Many of those employees who lived in the Washington area before AT&T arrived still are commuting from other jurisdictions. But most of those who have relocated from other cities are buying or renting in or near Oakton. And a number of the AT &T workers with long commutes are either buying near Oakton or thinking about doing so soon.
Located less than half a mile east of the I-66 interchange, the contemporary, cinnamon-brown AT&T building is located on 34 acres of land that the utility purchased for $2.9 million several years ago. It is at the corner of Rte. 123 and Blake Lane, which is the entrance to Country Creek, Oakton High School and other town house communities.
The AT&T building has as its neighbor to the west the Flint Hill Preparatory School on a 5 1/2-acre site that school director-owner Glenn Rounsevell said is zoned for motel or hotel use. Even though property values in Oakton have increased remarkably since the school was founded there 26 years ago, Rounsevell said that he has no plans to sell and relocate. t
The school's other neighbor is an historic stone house that was relocated square foot, which is more than five times the per-foot cost paid by AT&T for its much larger site several years ago.
Smith insisted that he would sell onlly if the terms involved a taxdeferred exchange for another piece of property. He also said that they had increased his asking price from $10 a square foot in early 1980. (Another Oakton area realty professional, who asked not to be identified by name, felt that Smith's relatively small piece to make way for the interchange some years ago. The house is owned and occupied by Realtor Verlin Smith, who operates his Farms & Acreage broker business there. Pressed to put an asking price on his one-plus acres, Smith said he would accept $15 a of property might not be sought after by most developers.)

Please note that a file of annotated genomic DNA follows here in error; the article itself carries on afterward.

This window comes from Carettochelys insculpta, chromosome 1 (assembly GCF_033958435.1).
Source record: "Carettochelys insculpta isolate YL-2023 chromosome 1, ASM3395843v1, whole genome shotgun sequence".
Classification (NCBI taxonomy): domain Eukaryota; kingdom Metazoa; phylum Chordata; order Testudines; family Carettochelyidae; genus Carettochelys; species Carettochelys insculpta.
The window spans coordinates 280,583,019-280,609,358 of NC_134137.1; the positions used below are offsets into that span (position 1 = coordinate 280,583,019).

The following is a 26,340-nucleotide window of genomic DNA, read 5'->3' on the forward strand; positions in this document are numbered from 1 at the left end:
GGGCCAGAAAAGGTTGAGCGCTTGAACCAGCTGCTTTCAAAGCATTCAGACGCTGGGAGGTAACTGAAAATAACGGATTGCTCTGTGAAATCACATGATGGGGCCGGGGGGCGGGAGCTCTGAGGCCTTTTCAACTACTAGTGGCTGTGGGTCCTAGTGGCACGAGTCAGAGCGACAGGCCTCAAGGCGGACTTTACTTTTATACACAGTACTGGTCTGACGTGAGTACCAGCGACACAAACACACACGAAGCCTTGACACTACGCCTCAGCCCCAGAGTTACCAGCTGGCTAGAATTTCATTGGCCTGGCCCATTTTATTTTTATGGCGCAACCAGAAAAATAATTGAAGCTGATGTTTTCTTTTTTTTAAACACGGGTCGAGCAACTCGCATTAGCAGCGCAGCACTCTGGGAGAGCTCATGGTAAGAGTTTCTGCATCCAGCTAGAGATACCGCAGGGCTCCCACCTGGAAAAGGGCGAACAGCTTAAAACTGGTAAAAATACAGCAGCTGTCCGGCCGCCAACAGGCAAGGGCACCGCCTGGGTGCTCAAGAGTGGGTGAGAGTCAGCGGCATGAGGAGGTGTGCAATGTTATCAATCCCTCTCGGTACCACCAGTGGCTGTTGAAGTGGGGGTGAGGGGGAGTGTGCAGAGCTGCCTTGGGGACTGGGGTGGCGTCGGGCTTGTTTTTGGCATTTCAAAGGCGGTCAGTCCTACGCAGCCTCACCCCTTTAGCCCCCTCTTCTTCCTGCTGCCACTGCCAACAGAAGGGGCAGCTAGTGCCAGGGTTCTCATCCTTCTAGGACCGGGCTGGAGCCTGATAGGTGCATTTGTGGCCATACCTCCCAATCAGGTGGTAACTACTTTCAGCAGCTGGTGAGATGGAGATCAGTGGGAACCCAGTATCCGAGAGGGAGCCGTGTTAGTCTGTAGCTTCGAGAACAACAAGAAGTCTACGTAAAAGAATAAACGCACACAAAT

Opposite AT&T on the north side of Chain Bridge Road, development has been started on the 45-acre Flint Hill office park. It's an undertaking of a group that includes developers Merrick C. Marshall, Jerome Kaplan T. N. (Ted) Lerner. Marshall and Kaplan, as Markap Enterprises Inc., have developed apartments and town houses in two other quadrants of the Oakton I-66 interchange. Lerner, the developer of several large regional shopping malls (including Tysons and White Flint), also is a principal in the major downtown D.C. development of office and commercial facilities to be known as Washington Square.
Located on Chain Bridge and Germantown roads, the Flint Hill office park will include six buildings with a total of 800,000 square feet. Campus landscaping and a lake are planned for the site. Marshall said the Engineering Sciences Inc. bought a small part of the site for its own building that will conform architecturally to the other buildings designed by Weihe, Black, Jeffries and Strassman.
"We want to bring a little bit of K Street [NW, on which scores of new office buildings have been built in the past two decades] to Oakton," said Marshall.
Unless a federal spending cutback derails the schedule to have Metro rail service out I-66 to Nutley Road by 1985, the prospect for continuing residential and commerical development is likely to remain strong for the Oakton area.